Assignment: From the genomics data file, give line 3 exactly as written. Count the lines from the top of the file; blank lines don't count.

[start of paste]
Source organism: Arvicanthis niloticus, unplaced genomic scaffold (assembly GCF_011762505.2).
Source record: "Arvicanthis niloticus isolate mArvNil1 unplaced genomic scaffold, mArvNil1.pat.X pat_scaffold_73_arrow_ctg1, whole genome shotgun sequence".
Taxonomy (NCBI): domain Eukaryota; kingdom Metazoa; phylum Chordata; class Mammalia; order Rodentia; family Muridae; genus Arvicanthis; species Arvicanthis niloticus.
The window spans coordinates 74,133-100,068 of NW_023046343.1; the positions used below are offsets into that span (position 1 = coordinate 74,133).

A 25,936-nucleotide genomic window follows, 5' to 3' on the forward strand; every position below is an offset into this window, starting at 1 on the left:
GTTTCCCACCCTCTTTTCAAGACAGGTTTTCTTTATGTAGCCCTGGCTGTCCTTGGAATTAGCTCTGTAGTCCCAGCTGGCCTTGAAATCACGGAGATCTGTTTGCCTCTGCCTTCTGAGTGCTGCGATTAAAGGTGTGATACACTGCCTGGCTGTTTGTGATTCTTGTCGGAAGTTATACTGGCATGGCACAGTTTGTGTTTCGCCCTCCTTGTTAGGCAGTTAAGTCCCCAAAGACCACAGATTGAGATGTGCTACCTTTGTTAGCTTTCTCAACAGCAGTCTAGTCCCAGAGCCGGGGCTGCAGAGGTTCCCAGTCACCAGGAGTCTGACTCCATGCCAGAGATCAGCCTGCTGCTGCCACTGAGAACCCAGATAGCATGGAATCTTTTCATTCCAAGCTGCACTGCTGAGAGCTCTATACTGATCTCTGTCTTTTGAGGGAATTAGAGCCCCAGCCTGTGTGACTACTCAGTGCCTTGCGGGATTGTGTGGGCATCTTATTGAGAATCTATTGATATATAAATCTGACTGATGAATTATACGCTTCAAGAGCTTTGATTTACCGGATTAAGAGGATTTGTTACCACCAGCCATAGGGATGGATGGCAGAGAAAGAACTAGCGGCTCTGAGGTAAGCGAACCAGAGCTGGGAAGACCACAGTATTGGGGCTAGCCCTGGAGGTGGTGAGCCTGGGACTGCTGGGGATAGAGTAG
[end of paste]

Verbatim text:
Taxonomy (NCBI): domain Eukaryota; kingdom Metazoa; phylum Chordata; class Mammalia; order Rodentia; family Muridae; genus Arvicanthis; species Arvicanthis niloticus.